The round trip to home and back to the observatory would consume half of the remaining three hours of the night. I made the 40 minute trip home in 26 minutes. Called Skyline: “A magnitude 13 supernova was discovered in M51 April 2nd….”. It had been found a week ago! There was still some consolation. It had been an independent discovery and at least there was now no doubt that it really was what I had thought it was.

But hadn’t I checked M51 several times in the past week? I checked my observing log and found this entry for April 4th with the 24″: “M51 was very poor through cirrostratus (the bright superimposed star was barely visible)”. Well, the poor conditions explained that miss.

On April 5th I used my 8″ and recorded: “Superb view of M51 at 116x near the zenith–Instead of the ring effect, I could clearly trace both of the main spiral arms and the bright condensation on the inner arm which is on the same side at the outer arm leading to the satellite which was visible. I don’t remember ever having such a view with the 8″ before!” I had been ambivalent whether the 24″ with more light-gathering power or the 8″ which will find objects much faster was the proper tool for supernova gathering. The 8″ certainly failed on this one, not showing the supernova even on a very superior night when transparency was very good and seeing was excellent.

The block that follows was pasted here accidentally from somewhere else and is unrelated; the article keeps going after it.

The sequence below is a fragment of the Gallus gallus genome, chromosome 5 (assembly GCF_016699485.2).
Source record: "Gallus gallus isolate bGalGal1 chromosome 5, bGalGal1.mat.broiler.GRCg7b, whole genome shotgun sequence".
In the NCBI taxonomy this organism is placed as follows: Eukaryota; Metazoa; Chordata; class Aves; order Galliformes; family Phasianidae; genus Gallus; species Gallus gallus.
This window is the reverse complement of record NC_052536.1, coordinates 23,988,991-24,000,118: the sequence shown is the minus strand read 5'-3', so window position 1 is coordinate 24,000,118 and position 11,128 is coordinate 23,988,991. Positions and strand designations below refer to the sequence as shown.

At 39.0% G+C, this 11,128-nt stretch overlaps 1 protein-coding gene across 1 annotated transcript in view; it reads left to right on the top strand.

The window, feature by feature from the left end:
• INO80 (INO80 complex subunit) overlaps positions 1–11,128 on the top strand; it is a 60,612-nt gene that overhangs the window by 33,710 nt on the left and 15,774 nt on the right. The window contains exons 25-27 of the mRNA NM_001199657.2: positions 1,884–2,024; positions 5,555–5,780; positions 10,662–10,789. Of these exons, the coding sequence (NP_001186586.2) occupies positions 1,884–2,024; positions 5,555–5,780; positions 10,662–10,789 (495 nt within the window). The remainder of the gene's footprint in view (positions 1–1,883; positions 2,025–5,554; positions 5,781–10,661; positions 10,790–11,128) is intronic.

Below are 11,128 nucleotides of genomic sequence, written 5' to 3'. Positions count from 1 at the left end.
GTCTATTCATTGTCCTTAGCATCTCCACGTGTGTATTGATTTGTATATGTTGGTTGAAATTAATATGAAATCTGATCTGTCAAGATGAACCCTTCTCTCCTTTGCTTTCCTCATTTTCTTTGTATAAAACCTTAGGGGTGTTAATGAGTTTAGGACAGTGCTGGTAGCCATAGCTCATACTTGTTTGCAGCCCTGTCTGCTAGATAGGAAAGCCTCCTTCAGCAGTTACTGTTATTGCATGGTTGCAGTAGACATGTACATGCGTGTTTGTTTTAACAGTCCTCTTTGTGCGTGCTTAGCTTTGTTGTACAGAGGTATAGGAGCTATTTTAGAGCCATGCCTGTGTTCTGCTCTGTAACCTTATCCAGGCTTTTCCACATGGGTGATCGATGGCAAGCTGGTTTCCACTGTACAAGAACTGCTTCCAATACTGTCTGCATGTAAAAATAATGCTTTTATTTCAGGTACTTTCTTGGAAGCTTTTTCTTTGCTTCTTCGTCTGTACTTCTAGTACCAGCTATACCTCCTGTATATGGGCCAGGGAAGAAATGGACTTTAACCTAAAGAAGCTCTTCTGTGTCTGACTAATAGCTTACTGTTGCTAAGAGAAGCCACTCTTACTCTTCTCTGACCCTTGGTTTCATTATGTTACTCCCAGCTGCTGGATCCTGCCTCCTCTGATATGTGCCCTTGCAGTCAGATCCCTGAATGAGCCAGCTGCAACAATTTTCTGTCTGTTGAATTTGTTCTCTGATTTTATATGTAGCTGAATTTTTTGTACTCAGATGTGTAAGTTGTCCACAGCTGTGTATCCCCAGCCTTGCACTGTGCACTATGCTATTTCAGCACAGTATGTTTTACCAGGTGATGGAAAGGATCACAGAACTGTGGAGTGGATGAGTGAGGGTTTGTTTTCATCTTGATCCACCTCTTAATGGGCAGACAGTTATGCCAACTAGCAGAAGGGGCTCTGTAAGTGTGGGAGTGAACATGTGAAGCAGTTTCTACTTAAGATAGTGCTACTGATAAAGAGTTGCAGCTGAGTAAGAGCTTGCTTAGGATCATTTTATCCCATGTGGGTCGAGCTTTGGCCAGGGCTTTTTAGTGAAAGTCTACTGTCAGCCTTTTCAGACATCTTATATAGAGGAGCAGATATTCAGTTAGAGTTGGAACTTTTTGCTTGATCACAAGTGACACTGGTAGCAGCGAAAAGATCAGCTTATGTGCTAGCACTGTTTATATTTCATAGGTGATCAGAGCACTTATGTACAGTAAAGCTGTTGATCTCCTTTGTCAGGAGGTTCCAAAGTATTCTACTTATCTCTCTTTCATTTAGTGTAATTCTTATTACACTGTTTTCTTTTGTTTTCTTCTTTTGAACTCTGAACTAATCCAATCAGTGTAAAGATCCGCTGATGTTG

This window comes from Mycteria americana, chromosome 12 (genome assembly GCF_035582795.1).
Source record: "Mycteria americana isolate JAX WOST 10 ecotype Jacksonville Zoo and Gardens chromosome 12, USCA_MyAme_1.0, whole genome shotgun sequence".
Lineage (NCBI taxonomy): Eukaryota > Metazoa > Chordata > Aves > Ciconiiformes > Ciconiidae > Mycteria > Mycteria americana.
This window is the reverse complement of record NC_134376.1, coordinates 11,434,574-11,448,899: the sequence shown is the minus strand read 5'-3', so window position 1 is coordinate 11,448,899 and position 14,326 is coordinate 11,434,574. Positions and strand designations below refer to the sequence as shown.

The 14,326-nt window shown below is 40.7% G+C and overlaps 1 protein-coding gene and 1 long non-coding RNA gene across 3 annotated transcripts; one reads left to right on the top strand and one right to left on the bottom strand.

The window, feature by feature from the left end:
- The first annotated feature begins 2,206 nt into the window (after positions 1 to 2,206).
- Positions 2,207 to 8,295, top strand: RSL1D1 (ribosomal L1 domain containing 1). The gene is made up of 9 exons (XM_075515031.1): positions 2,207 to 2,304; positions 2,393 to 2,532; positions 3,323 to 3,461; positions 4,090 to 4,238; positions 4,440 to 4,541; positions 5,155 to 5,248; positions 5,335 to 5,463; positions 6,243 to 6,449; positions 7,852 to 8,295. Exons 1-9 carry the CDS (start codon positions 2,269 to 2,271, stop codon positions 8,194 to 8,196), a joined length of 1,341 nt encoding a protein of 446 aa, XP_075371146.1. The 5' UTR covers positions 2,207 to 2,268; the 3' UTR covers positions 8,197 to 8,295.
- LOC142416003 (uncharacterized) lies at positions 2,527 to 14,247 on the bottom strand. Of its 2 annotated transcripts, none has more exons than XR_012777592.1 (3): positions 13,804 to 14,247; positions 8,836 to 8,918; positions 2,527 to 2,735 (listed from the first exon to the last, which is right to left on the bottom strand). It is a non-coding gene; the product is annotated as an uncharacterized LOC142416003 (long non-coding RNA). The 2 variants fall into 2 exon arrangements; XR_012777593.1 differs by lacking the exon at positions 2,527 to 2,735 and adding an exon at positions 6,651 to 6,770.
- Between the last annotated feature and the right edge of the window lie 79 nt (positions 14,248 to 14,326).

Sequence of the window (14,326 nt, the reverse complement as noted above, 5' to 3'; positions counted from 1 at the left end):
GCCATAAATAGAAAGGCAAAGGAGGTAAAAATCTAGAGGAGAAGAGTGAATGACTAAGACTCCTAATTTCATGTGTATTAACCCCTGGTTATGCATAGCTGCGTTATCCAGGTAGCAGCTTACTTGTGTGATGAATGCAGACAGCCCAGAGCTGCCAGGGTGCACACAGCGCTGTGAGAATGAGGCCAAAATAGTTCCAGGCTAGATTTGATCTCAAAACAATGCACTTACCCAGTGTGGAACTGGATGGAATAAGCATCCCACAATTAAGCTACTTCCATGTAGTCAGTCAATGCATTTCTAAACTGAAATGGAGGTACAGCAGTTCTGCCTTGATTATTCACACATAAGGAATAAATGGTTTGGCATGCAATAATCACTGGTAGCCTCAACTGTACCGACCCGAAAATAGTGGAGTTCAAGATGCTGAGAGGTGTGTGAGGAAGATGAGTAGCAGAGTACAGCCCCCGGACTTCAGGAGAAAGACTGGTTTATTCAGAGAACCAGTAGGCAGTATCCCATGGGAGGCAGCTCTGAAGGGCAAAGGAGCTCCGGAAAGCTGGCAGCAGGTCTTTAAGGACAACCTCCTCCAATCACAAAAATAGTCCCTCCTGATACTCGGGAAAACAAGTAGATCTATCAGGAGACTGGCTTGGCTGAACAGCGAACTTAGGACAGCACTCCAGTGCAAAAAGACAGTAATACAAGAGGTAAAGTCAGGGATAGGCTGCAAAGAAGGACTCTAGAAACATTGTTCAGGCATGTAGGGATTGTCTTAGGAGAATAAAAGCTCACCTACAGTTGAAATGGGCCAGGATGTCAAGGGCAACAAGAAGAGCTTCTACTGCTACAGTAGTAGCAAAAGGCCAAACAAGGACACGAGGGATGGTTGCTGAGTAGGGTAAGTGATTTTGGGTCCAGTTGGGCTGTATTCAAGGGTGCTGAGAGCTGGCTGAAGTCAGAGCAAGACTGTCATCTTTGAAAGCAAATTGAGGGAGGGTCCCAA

However, a negative observation with the 24″ on March 30th may be valuable in defining the light curve. A Japanese pre-discovery photograph was taken on the 31st showed the supernova when checked later. That photo must have been taken 6 to 12 hours after my negative supernova check at 10 PM on March 30th.

When I carefully checked M51, the transparency was very good although seeing was only fair. An excerpt from my journal follows: “At 120x M51 very well with the spiral arms quite distinct and several condensations along them, especially the innermost bright one of the same side as the star just outside the galaxy–fine view”. I am confident that the supernova would have been visible if no more than 1.5 magnitudes fainter on March 30th than it was on April 9th, given that it was very obvious in the 24″ through thin cloud on the 9th while my log shows “Transparency Very Good” on the 30th.

Orla Aaquist sent my March 30th negative report to Massachusetts on the College of New Caledonia e-mail system as it may help define the light curve immediately after the initial explosion. The supernova is a Type 1c so it should continue increasing in brightness for three weeks until about April 21st and then fade rapidly for a month, then more slowly. Type 1c objects only reach about a quarter of the brightness expected from a Type 1a.

Supernova-searching is an ideal use for our 24 ” and I would encourage others to give it a try. Many galaxies have foreground stars superimposed on them which over eager amateurs have reported as supernovas. Bob Nelson and I spent much of a night last October with the CCD camera checking out such a false report for M108. That galaxy is unusually speckled with stars and bright condensations which took three hours to check in the Ben Mayer photograph I had, due to the CCD camera’s tiny field of view (3′ by 4′). All were invisible visually as the galaxy was below the pole, low in the murk of the northern horizon almost hidden by the city lights.